Hockaday laughs off Cellino’s purple phobia
Friday 08 August 2014
David Hockaday, the Leeds head coach, has defended the superstitions of club owner Massimo Cellino ahead of today’s opening game of the season at Millwall.
The Italian’s unconventional methods include banning use of the colour purple and the number 17 since he arrived at Elland Road. But Hockaday, who was brought in controversially in June after managing Forest Green Rovers, said: “It’s been great. I know there will be a bit of conjecture, but we get on fine.
“The superstitions? I don’t wear No 17 on my back or purple! But don’t read into it too much. He’s great to work with because he’s so passionate about the football club.”
Cellino and his director of football Nicola Salerno have identified all the new signings but Hockaday is fine with that. “If there’s somebody I don’t particularly like, I’ll voice my concerns and they’ll go and get the best one they can for Leeds,” he said. “That makes sense. The media have had a bit of fun but now we’re at the business end, so let’s concentrate on Millwall.”
Latest in Sport
Arsenal transfer news: Karim Benzema, Edinson Cavani and Gregorz Krychowiak were all linked but Wenger and Gunners fail on deadline day
Arsenal transfer news: Gunners fans devastated as they become only team in top 5 European leagues not to sign outfield player
David De Gea: Manchester United in bitter war of words with Real Madrid over failed transfer
David De Gea, Peter Odemwingie and the 18 weirdest transfer deadline day stories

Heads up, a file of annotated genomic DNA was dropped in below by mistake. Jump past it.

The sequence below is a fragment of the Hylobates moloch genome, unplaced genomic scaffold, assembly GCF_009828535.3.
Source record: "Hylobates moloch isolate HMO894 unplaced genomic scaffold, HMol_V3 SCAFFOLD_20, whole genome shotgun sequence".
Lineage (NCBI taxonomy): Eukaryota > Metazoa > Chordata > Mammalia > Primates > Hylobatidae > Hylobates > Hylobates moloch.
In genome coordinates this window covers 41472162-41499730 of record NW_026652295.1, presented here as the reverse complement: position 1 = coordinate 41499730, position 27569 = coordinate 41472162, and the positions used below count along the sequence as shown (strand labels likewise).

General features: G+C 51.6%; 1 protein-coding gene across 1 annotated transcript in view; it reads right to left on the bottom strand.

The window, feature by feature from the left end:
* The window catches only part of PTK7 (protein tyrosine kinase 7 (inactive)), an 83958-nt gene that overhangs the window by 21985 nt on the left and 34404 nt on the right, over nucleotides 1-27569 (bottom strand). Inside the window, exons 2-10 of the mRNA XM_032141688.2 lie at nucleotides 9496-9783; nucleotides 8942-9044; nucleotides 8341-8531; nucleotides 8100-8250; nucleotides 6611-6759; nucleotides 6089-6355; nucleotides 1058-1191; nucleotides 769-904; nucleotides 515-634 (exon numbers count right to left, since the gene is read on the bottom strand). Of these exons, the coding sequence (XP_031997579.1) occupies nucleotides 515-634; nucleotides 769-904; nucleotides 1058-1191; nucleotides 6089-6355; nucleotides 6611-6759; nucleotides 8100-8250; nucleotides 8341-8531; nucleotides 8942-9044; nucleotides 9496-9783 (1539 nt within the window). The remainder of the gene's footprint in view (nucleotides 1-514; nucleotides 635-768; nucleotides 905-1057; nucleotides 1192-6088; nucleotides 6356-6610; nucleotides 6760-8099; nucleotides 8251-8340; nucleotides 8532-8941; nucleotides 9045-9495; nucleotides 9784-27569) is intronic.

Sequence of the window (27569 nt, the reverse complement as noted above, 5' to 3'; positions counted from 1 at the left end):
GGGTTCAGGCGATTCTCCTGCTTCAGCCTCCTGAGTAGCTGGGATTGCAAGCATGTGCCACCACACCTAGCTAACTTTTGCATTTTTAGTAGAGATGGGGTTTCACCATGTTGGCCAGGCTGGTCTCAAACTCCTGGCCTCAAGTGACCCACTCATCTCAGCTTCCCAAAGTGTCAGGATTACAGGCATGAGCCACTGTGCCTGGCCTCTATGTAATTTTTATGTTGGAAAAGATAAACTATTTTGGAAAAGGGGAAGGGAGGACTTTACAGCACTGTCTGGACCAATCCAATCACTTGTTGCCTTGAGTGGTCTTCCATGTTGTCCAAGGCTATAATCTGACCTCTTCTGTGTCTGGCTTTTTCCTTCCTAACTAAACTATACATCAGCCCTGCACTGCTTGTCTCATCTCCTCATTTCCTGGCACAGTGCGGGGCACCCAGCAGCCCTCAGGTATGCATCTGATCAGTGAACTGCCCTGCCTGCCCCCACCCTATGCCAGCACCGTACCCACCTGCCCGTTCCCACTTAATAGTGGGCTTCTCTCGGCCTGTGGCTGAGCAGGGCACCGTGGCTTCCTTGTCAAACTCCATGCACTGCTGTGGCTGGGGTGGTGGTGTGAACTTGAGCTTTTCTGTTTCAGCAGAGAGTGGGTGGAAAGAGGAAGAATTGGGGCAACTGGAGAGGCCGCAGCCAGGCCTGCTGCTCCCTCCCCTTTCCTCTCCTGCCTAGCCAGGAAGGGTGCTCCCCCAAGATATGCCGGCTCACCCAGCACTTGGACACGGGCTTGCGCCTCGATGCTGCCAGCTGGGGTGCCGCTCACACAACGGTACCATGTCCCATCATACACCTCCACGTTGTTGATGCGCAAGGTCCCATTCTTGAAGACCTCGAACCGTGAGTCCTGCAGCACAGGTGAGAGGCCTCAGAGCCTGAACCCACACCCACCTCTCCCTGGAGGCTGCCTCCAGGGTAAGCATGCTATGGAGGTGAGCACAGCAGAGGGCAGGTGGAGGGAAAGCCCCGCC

Anthony Martial fee: 'Add-on' includes Manchester United signing winning the Ballon d'Or
- 2 Moscow voted the world's unfriendliest city
- 3 The excuses your boss is most likely to believe when you call in sick
- 4 I'm pansexual – here are the five biggest misconceptions about my sexuality
- 5 More than 11,000 Icelanders offer to house Syrian refugees to help European crisis
Climate change: 2015 will be the hottest year on record 'by a mile', experts say
Jeremy Corbyn calls Osama bin Laden's killing a 'tragedy' - but was it taken out of context?
If these extraordinarily powerful images of a dead Syrian child washed up on a beach don’t change Europe’s attitude to refugees, what will?
Senior British politicians tell David Cameron: When dead children are being washed up on beaches, it's time to act
If you're not already angry about the refugee crisis, here's a history lesson to remind you why you really should be
Theresa May says migrants should be banned from entering the UK unless they have jobs lined up